The list of classes and videos that you have provided is a great
starting place for getting the basic about hand
engraving. Classes are always a good investment for the beginner
because there is someone to guide you in issues of posture, tool
angles and technique that will always be among the pitfalls of
learning this skill. Trying to sort this stuff out by yourself when
you begin to learn has caused many good intentions to go astray.
It's simply very hard to figure out what is going wrong and why,
unless you are so driven and so methodical that you are willing to
keep making small modifications to tools and technique in an
organized and scientific manner until you achieve results.
(Read-practice, systematically organized.)
the Gravermax is a must if your going to hand engrave.
I have to disagree with you there. I learned how to engrave using
push gravers by hand before the Gravermeister (the original power
assist) came on the market. There is a tremendous learning curve.
I have owned a Gravermax for the last 10 years, and today I wouldn't
be without it. Let me say, however, that there are advantages and
disadvantages to learning with it. First, it is a pricey
investment, along with an air compressor and hand piece. You
already need to get an engraving ball vise and gravers, so there is
seed money needed upfront, before you even think about the
Gravermax. If you take a class first to see if you like engraving,
and the Gravermax is provided for your use, that's great, but you
don't really need one to start out.
Second, the Gravermax provides the push, and you provide the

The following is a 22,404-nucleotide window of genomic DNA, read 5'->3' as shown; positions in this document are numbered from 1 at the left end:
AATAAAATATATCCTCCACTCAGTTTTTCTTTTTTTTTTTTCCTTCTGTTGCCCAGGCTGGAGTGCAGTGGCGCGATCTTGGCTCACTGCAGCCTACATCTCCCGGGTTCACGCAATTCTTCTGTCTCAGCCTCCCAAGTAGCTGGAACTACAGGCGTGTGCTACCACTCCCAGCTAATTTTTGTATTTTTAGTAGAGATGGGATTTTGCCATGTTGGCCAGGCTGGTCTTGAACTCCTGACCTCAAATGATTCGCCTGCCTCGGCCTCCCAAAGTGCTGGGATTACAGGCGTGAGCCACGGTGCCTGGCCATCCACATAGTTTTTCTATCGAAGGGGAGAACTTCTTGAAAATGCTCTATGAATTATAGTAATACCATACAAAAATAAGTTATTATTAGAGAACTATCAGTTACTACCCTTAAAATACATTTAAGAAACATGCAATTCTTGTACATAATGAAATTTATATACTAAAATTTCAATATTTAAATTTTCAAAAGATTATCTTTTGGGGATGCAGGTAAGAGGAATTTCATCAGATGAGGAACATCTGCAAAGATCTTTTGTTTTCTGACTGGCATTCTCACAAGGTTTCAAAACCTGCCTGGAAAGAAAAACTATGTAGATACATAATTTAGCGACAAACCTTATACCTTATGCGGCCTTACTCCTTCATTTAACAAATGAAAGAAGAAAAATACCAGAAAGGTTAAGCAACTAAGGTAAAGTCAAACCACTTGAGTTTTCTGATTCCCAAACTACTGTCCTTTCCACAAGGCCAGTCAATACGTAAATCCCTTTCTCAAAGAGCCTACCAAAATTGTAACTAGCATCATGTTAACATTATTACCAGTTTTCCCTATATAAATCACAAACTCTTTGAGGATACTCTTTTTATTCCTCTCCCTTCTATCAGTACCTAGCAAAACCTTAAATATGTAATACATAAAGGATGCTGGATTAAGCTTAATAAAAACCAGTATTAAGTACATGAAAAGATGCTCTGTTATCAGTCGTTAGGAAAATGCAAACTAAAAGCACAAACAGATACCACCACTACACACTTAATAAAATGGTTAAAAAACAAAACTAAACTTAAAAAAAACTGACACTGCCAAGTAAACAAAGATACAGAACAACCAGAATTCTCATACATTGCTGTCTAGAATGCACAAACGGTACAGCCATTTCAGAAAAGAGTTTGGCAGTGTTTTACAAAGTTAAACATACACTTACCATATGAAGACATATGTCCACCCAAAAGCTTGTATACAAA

control. The reason it seems to cut down on the learning curve is
because you are tackling one aspect of engraving (controlling the
graver) while the machine is controlling the other most important
aspect--pushing through the metal. If you cut by hand, you develop
a "feel" for how the graver is moving through the metal, and each
metal has a feel that is unique. You can tell if you are cutting
too deeply, or about to loose control (i.e. slip), by how the graver
is feeling in your hand. The gravermax will power right through
that, and can hinder your technique. The gravermax has lots of
other uses, and for setting, texturing, etc., I highly recommend it,
but be aware of what it is (and isn't) doing.
The only way to really be a good engraver is to practice, practice,
practice. I have looked into the engraving master series tapes,
although I haven't jumped in yet, there does seem to be positive
feedback out there about them. The book, The Art of Engraving, by
James Meek, and The Jewelry Engravers Manual, by R. Allen Hardy,
are also tremendous resources. The reason there are so few engravers
out there is because it takes dedication (or some other form of
compulsive disorder) and many hours of practice to become really
proficient on the variety of metals and projects that will come your
I don't want to discourage anyone from learning how to engrave. I
want to see new people learning this most ancient of art forms, and
keeping the knowledge alive. I would definitely recommend taking a
class first. Add Brian Marshall's Jewelry Arts School, in
California to your list of possible instructors. It isn't an easy
skill to master, but you can do it with dedication.
Melissa Veres, Engraver